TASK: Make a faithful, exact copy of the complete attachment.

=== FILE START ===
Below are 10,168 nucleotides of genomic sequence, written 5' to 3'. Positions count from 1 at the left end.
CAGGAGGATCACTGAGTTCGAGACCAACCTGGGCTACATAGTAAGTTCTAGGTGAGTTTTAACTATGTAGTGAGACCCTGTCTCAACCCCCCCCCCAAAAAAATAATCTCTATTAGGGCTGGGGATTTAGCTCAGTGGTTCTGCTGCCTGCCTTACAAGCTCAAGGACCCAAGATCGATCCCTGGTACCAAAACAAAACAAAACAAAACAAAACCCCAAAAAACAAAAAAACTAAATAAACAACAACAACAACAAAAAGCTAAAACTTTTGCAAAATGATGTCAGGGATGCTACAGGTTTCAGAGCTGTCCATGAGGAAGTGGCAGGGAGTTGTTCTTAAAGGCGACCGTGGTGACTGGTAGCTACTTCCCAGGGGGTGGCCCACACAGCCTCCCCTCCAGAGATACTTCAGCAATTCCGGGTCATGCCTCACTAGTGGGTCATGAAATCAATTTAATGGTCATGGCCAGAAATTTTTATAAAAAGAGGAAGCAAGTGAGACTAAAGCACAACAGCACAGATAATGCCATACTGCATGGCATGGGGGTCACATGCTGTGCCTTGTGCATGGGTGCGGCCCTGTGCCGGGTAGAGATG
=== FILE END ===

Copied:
Below are 10,168 nucleotides of genomic sequence, written 5' to 3'. Positions count from 1 at the left end.
CAGGAGGATCACTGAGTTCGAGACCAACCTGGGCTACATAGTAAGTTCTAGGTGAGTTTTAACTATGTAGTGAGACCCTGTCTCAACCCCCCCCCCAAAAAAATAATCTCTATTAGGGCTGGGGATTTAGCTCAGTGGTTCTGCTGCCTGCCTTACAAGCTCAAGGACCCAAGATCGATCCCTGGTACCAAAACAAAACAAAACAAAACAAAACCCCAAAAAACAAAAAAACTAAATAAACAACAACAACAACAAAAAGCTAAAACTTTTGCAAAATGATGTCAGGGATGCTACAGGTTTCAGAGCTGTCCATGAGGAAGTGGCAGGGAGTTGTTCTTAAAGGCGACCGTGGTGACTGGTAGCTACTTCCCAGGGGGTGGCCCACACAGCCTCCCCTCCAGAGATACTTCAGCAATTCCGGGTCATGCCTCACTAGTGGGTCATGAAATCAATTTAATGGTCATGGCCAGAAATTTTTATAAAAAGAGGAAGCAAGTGAGACTAAAGCACAACAGCACAGATAATGCCATACTGCATGGCATGGGGGTCACATGCTGTGCCTTGTGCATGGGTGCGGCCCTGTGCCGGGTAGAGATG